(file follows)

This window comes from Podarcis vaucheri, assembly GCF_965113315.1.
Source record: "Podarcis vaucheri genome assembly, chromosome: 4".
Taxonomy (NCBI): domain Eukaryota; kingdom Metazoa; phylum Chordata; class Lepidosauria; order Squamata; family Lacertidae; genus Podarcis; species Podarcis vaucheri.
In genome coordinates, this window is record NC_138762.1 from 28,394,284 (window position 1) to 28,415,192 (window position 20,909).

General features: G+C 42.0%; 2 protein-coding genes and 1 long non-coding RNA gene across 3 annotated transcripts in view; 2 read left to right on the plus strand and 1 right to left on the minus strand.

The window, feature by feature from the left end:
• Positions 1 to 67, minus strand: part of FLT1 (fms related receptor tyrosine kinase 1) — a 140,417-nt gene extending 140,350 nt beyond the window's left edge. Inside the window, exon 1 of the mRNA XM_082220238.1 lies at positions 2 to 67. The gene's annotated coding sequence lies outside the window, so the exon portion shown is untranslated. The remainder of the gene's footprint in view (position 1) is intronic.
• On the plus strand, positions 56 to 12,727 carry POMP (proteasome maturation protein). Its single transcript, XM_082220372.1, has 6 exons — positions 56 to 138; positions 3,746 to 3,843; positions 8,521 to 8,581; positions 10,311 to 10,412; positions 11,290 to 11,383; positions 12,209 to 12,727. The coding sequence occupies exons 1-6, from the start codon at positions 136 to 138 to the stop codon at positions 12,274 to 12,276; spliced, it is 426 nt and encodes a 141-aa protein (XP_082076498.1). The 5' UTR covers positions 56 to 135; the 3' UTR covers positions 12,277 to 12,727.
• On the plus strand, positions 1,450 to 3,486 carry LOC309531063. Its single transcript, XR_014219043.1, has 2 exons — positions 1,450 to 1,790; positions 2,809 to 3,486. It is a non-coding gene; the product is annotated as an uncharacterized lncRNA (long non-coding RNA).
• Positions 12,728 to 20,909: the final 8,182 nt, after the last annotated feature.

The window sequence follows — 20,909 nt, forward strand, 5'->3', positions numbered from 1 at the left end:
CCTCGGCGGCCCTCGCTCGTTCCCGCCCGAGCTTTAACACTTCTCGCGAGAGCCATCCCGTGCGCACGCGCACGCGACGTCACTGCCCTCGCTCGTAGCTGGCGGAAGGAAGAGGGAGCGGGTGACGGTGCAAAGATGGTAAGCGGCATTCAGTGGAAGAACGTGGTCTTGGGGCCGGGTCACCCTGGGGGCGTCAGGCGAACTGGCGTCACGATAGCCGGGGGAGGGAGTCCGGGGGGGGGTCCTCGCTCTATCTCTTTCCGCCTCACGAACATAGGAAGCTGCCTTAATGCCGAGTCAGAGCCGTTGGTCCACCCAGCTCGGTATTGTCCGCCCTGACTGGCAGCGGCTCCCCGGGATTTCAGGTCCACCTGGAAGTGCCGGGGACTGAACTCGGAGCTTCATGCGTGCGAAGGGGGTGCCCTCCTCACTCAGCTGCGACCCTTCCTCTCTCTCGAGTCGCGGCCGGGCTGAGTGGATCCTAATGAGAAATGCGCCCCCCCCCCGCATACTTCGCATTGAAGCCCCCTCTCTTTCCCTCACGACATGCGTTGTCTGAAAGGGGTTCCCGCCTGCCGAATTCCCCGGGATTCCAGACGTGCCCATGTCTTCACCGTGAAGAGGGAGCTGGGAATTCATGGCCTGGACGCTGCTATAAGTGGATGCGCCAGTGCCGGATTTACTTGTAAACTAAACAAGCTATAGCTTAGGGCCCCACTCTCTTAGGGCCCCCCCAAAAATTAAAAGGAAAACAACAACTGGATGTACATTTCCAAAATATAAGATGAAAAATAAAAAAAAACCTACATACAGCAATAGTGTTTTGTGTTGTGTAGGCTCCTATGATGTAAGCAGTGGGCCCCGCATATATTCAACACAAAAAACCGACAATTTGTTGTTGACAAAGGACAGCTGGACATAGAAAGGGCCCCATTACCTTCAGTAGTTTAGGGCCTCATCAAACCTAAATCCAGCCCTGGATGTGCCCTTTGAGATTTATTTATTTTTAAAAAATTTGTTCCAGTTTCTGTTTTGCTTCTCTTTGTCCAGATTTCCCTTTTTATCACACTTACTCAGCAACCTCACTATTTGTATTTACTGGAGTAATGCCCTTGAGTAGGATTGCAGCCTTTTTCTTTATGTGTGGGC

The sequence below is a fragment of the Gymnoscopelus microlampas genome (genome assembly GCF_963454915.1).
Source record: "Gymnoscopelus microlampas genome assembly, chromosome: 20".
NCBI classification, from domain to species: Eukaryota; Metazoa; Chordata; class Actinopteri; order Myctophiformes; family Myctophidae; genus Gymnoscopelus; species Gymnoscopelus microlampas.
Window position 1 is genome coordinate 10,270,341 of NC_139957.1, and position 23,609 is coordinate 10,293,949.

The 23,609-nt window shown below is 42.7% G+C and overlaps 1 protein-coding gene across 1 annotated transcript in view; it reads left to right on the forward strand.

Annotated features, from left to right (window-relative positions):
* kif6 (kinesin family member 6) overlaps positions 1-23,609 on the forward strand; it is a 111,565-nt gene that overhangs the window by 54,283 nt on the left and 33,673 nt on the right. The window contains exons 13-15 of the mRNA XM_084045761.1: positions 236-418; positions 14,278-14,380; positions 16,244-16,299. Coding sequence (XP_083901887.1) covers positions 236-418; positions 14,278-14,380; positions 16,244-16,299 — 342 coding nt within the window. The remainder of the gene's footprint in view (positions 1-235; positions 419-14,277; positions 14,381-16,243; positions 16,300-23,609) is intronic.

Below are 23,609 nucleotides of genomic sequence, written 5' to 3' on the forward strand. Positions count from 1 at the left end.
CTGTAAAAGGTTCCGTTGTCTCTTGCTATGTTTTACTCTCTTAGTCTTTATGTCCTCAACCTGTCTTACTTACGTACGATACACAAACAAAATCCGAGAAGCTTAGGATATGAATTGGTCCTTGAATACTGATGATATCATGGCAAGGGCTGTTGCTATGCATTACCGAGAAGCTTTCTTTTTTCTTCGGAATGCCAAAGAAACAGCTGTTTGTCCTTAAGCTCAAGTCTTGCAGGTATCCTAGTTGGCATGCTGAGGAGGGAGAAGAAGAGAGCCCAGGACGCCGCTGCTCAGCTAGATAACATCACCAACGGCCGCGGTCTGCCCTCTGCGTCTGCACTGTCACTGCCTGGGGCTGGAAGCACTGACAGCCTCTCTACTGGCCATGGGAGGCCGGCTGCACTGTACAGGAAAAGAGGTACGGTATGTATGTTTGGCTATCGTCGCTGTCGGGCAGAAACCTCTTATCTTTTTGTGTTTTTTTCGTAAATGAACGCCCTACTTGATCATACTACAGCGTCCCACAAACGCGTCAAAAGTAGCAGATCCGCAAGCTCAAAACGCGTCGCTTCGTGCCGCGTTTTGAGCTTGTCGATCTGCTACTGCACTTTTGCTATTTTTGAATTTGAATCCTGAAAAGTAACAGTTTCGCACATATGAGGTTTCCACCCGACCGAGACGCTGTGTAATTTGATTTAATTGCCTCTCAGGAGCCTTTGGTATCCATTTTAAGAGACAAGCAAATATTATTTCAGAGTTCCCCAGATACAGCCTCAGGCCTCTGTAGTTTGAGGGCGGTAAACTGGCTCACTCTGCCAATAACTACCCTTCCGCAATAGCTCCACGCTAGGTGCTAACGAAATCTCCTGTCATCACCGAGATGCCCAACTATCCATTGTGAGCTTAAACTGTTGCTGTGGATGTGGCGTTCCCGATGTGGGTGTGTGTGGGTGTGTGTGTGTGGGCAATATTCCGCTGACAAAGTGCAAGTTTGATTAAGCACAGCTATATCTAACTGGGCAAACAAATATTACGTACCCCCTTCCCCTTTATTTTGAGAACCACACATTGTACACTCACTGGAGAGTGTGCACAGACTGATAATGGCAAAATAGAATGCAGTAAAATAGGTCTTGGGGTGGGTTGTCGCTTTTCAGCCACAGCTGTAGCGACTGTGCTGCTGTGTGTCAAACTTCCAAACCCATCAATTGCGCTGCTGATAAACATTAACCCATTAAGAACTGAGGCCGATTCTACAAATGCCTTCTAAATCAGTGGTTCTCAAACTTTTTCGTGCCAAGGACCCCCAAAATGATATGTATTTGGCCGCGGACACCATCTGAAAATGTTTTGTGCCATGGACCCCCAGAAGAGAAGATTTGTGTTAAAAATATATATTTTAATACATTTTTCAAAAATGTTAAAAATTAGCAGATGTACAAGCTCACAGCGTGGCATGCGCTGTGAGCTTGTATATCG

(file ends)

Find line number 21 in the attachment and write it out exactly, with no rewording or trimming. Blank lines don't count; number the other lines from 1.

CTGTAAAAGGTTCCGTTGTCTCTTGCTATGTTTTACTCTCTTAGTCTTTATGTCCTCAACCTGTCTTACTTACGTACGATACACAAACAAAATCCGAGAAGCTTAGGATATGAATTGGTCCTTGAATACTGATGATATCATGGCAAGGGCTGTTGCTATGCATTACCGAGAAGCTTTCTTTTTTCTTCGGAATGCCAAAGAAACAGCTGTTTGTCCTTAAGCTCAAGTCTTGCAGGTATCCTAGTTGGCATGCTGAGGAGGGAGAAGAAGAGAGCCCAGGACGCCGCTGCTCAGCTAGATAACATCACCAACGGCCGCGGTCTGCCCTCTGCGTCTGCACTGTCACTGCCTGGGGCTGGAAGCACTGACAGCCTCTCTACTGGCCATGGGAGGCCGGCTGCACTGTACAGGAAAAGAGGTACGGTATGTATGTTTGGCTATCGTCGCTGTCGGGCAGAAACCTCTTATCTTTTTGTGTTTTTTTCGTAAATGAACGCCCTACTTGATCATACTACAGCGTCCCACAAACGCGTCAAAAGTAGCAGATCCGCAAGCTCAAAACGCGTCGCTTCGTGCCGCGTTTTGAGCTTGTCGATCTGCTACTGCACTTTTGCTATTTTTGAATTTGAATCCTGAAAAGTAACAGTTTCGCACATATGAGGTTTCCACCCGACCGAGACGCTGTGTAATTTGATTTAATTGCCTCTCAGGAGCCTTTGGTATCCATTTTAAGAGACAAGCAAATATTATTTCAGAGTTCCCCAGATACAGCCTCAGGCCTCTGTAGTTTGAGGGCGGTAAACTGGCTCACTCTGCCAATAACTACCCTTCCGCAATAGCTCCACGCTAGGTGCTAACGAAATCTCCTGTCATCACCGAGATGCCCAACTATCCATTGTGAGCTTAAACTGTTGCTGTGGATGTGGCGTTCCCGATGTGGGTGTGTGTGGGTGTGTGTGTGTGGGCAATATTCCGCTGACAAAGTGCAAGTTTGATTAAGCACAGCTATATCTAACTGGGCAAACAAATATTACGTACCCCCTTCCCCTTTATTTTGAGAACCACACATTGTACACTCACTGGAGAGTGTGCACAGACTGATAATGGCAAAATAGAATGCAGTAAAATAGGTCTTGGGGTGGGTTGTCGCTTTTCAGCCACAGCTGTAGCGACTGTGCTGCTGTGTGTCAAACTTCCAAACCCATCAATTGCGCTGCTGATAAACATTAACCCATTAAGAACTGAGGCCGATTCTACAAATGCCTTCTAAATCAGTGGTTCTCAAACTTTTTCGTGCCAAGGACCCCCAAAATGATATGTATTTGGCCGCGGACACCATCTGAAAATGTTTTGTGCCATGGACCCCCAGAAGAGAAGATTTGTGTTAAAAATATATATTTTAATACATTTTTCAAAAATGTTAAAAATTAGCAGATGTACAAGCTCACAGCGTGGCATGCGCTGTGAGCTTGTATATCG